This is what I originally wrote. but it was too concice, and so i switched to the other prompt.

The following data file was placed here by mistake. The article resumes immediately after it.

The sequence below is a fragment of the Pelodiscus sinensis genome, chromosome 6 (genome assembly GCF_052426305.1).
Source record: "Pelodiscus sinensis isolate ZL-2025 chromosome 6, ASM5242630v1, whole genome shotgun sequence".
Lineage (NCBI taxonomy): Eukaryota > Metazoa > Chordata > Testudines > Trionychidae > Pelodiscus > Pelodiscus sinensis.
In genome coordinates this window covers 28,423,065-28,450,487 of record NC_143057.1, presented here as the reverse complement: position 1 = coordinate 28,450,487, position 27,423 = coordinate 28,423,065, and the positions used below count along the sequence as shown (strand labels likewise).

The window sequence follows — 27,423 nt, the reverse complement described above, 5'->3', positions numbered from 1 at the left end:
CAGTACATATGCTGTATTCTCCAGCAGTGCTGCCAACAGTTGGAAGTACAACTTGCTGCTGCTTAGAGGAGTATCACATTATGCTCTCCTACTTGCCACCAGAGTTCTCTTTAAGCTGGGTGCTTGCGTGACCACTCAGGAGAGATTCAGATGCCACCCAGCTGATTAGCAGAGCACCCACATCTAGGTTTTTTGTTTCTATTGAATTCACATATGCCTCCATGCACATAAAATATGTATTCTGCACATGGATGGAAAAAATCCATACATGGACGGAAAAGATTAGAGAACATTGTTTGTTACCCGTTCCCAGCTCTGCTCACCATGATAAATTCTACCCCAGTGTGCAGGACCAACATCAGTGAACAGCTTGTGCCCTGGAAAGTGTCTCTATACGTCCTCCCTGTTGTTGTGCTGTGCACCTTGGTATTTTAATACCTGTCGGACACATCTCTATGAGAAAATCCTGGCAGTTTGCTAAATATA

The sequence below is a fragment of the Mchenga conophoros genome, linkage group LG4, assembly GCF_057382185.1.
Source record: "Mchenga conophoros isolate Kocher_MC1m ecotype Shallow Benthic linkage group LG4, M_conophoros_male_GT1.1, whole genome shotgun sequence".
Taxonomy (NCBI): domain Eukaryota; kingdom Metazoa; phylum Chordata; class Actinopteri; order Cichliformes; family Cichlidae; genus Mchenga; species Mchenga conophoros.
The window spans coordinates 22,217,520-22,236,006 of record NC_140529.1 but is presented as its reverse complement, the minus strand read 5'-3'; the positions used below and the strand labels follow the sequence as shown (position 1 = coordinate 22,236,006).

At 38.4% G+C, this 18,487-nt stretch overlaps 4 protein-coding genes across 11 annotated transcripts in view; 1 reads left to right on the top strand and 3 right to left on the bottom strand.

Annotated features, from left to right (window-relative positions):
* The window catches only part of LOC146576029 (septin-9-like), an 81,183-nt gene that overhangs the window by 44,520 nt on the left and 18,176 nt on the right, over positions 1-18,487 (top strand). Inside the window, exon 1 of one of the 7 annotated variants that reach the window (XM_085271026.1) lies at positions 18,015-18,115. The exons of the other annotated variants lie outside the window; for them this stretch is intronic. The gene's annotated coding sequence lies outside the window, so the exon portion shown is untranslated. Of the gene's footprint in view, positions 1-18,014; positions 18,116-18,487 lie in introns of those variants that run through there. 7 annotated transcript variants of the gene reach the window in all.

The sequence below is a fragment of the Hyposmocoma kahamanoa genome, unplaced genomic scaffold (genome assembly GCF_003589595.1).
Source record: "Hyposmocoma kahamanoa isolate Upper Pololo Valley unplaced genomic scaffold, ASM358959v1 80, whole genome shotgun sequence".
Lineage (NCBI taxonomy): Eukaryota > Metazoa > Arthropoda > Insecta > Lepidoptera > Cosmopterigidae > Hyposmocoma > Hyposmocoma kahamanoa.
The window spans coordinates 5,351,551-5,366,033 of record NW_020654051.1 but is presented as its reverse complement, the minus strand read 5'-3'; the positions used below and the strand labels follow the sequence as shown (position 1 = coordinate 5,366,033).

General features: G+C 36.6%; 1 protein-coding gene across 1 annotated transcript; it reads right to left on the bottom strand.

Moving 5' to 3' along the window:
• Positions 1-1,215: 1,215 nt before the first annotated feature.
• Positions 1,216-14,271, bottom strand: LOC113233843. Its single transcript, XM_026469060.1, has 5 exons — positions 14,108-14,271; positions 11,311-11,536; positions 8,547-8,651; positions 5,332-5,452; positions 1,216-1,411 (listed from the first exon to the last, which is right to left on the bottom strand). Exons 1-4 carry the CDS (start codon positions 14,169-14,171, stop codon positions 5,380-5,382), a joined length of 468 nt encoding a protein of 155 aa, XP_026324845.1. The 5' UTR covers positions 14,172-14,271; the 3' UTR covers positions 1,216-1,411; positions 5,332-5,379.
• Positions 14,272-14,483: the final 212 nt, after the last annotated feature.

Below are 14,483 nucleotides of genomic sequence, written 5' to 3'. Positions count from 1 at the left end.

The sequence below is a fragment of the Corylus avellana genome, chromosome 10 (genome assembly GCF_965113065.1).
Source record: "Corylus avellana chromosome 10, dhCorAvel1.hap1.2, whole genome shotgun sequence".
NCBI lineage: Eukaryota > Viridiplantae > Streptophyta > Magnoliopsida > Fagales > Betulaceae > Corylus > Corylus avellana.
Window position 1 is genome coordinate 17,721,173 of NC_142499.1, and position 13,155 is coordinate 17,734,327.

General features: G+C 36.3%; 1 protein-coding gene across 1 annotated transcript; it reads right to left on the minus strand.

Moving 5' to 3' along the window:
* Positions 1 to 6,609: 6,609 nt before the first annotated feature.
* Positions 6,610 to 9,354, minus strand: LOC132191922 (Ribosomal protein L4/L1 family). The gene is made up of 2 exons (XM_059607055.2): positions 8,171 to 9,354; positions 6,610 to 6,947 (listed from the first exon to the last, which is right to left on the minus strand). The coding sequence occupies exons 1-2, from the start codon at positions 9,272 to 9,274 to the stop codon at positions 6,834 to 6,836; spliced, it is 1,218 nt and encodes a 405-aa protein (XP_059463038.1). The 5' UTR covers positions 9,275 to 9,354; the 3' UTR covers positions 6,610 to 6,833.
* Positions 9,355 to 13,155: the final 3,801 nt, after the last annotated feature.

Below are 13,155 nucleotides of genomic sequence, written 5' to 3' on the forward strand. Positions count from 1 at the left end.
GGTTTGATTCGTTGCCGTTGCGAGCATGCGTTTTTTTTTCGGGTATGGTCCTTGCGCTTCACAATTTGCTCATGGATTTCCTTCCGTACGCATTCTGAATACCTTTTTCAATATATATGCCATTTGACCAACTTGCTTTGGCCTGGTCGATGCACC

A lot of people think I'm part Asian. That would make sense because I like a lot of Asian culture, and I study Japanese. Plus, I look Asian in all my baby pictures. But I'm not Asian, I'm American. Seems like a strange response, doesn't it. When prompted, most people would say black, or white or Asian; maybe they would be more specific and say French and German, or Korean and Mexican. But I don't say that, I tell people I'm an American, because that's what I am. "American?" people respond in shock when I answer about my ethnicity. Both sides of my family can be traced back to before the revolutionary war, why shouldn't I be called an American? During the past several hundred years my ancestors have been Scottish, Spanish, Irish, Germanic, Slovak, French, African, Asian, and Native American. Would it be any more useful to try and list my ethnicity in 128ths? I don't even think it's possible. Besides, is it important to list the specifics of my ancestors when asking about me? The important thing to remember is that my family has lived in this country for around 200 years. I believe that my family has the same right to call themselves ethnic Americans as the Mexicans can call themselves Mexicans, or the south Africans can call themselves south African, and not Dutch.